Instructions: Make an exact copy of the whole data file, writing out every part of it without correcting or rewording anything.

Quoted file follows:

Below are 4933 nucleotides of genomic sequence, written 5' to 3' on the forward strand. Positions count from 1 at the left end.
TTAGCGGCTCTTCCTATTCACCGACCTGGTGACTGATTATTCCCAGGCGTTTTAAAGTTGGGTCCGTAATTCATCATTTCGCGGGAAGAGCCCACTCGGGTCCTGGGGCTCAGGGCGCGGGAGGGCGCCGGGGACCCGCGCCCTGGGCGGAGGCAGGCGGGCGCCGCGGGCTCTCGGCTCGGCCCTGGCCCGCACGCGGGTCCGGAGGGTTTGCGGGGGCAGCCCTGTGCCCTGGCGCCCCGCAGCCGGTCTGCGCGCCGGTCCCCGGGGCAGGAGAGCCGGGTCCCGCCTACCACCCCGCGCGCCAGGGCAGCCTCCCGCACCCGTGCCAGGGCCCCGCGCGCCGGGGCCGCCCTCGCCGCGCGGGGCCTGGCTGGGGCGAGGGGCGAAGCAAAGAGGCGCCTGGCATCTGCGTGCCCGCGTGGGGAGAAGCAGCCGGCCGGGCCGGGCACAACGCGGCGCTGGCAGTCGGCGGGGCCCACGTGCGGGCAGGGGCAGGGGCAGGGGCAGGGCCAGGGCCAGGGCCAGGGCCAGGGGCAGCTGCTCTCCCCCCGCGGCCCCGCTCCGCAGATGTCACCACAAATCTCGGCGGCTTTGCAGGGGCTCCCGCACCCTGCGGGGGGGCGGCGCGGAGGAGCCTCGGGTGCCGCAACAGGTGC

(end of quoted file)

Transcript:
Below are 4933 nucleotides of genomic sequence, written 5' to 3' on the forward strand. Positions count from 1 at the left end.
TTAGCGGCTCTTCCTATTCACCGACCTGGTGACTGATTATTCCCAGGCGTTTTAAAGTTGGGTCCGTAATTCATCATTTCGCGGGAAGAGCCCACTCGGGTCCTGGGGCTCAGGGCGCGGGAGGGCGCCGGGGACCCGCGCCCTGGGCGGAGGCAGGCGGGCGCCGCGGGCTCTCGGCTCGGCCCTGGCCCGCACGCGGGTCCGGAGGGTTTGCGGGGGCAGCCCTGTGCCCTGGCGCCCCGCAGCCGGTCTGCGCGCCGGTCCCCGGGGCAGGAGAGCCGGGTCCCGCCTACCACCCCGCGCGCCAGGGCAGCCTCCCGCACCCGTGCCAGGGCCCCGCGCGCCGGGGCCGCCCTCGCCGCGCGGGGCCTGGCTGGGGCGAGGGGCGAAGCAAAGAGGCGCCTGGCATCTGCGTGCCCGCGTGGGGAGAAGCAGCCGGCCGGGCCGGGCACAACGCGGCGCTGGCAGTCGGCGGGGCCCACGTGCGGGCAGGGGCAGGGGCAGGGGCAGGGCCAGGGCCAGGGCCAGGGCCAGGGGCAGCTGCTCTCCCCCCGCGGCCCCGCTCCGCAGATGTCACCACAAATCTCGGCGGCTTTGCAGGGGCTCCCGCACCCTGCGGGGGGGCGGCGCGGAGGAGCCTCGGGTGCCGCAACAGGTGC